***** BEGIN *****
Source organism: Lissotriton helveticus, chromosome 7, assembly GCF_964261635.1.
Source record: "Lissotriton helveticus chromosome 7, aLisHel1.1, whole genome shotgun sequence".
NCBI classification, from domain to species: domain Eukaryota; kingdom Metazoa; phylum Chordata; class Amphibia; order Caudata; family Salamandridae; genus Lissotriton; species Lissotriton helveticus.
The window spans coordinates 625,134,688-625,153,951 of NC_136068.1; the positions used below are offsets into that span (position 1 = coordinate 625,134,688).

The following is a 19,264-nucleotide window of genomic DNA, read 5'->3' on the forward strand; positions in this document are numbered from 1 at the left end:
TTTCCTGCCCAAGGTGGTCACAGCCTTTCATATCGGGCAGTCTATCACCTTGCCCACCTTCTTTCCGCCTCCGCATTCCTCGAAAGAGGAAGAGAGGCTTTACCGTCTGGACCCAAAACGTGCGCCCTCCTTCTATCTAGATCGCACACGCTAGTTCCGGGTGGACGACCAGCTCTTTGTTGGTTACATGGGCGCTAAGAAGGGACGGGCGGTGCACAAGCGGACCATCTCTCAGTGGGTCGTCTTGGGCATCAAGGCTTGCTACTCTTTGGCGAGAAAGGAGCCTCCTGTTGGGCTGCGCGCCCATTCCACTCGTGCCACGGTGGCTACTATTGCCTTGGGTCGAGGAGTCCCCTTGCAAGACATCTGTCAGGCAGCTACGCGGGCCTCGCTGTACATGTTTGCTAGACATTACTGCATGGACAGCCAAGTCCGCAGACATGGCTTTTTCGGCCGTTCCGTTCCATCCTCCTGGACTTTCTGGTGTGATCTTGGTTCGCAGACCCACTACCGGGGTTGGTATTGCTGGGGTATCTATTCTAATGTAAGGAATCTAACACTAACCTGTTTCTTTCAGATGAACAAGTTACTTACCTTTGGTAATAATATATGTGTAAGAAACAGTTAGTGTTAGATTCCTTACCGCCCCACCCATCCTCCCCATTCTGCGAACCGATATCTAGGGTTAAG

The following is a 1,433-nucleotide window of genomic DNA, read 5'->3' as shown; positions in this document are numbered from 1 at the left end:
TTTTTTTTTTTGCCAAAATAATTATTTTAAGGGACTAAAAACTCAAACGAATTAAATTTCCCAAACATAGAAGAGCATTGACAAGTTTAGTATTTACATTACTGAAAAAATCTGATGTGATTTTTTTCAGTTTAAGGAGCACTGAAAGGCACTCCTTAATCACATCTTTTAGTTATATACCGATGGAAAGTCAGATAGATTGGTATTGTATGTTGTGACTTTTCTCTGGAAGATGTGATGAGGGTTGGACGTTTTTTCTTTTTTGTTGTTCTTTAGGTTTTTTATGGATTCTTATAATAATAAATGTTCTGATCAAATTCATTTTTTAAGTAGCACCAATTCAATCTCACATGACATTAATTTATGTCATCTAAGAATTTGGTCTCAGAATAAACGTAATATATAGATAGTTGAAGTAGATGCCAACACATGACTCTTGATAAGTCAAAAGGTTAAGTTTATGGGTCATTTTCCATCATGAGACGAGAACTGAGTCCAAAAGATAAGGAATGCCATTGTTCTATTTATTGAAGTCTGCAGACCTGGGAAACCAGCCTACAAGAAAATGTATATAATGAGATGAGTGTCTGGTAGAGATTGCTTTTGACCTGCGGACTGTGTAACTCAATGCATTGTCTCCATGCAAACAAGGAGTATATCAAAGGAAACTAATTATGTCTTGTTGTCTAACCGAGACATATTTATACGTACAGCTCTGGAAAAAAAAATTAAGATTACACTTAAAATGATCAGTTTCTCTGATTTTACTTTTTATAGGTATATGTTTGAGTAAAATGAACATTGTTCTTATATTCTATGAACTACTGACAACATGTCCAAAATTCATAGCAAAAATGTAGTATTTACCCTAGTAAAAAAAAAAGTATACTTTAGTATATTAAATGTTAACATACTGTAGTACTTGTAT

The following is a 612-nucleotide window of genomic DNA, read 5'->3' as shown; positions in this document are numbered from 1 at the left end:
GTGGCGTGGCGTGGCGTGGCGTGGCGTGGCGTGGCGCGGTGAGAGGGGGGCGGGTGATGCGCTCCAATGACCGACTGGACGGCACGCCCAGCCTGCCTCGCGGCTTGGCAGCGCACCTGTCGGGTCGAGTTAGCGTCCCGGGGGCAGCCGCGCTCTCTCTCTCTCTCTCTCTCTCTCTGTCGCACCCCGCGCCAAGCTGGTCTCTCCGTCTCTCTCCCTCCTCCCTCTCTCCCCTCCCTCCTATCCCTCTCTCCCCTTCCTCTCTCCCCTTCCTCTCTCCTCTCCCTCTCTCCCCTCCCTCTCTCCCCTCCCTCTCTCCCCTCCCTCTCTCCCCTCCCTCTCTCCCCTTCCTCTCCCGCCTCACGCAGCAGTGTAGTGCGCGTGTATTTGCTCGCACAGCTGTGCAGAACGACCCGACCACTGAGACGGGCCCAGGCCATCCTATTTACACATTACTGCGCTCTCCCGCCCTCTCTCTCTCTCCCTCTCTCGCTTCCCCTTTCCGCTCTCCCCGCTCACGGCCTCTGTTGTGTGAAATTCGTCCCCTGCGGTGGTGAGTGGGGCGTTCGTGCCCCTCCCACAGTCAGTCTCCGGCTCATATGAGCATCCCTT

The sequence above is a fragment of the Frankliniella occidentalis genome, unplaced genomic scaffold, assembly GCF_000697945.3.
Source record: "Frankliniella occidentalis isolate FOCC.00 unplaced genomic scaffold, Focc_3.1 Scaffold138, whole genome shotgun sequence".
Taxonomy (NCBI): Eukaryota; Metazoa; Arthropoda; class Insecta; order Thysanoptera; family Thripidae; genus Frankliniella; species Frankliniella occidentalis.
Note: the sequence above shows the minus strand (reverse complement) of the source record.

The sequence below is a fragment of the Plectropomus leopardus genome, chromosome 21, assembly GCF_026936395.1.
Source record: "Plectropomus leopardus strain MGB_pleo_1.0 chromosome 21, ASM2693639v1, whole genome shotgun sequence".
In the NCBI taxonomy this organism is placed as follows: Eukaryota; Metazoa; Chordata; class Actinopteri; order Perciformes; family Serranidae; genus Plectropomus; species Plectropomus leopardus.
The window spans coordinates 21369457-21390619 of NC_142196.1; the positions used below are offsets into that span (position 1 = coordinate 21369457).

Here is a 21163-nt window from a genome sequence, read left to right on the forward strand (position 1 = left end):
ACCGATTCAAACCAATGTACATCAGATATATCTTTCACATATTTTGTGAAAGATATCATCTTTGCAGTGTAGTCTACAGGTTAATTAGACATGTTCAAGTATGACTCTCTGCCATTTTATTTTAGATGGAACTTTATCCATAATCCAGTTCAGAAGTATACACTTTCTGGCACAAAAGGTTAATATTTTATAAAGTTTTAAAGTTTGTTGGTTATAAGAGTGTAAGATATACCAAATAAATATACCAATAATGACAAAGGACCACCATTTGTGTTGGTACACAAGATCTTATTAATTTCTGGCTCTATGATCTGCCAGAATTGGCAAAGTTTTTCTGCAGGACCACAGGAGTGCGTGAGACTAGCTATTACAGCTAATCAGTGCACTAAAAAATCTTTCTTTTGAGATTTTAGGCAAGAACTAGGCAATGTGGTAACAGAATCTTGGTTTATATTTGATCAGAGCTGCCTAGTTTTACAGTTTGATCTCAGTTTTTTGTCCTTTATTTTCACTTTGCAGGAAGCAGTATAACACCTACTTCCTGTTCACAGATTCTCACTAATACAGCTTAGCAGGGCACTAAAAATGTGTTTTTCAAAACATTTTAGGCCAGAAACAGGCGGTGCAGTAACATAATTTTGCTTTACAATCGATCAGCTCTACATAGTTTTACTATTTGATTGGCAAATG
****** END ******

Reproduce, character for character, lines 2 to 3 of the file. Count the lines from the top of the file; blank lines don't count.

Source record: "Lissotriton helveticus chromosome 7, aLisHel1.1, whole genome shotgun sequence".
NCBI classification, from domain to species: domain Eukaryota; kingdom Metazoa; phylum Chordata; class Amphibia; order Caudata; family Salamandridae; genus Lissotriton; species Lissotriton helveticus.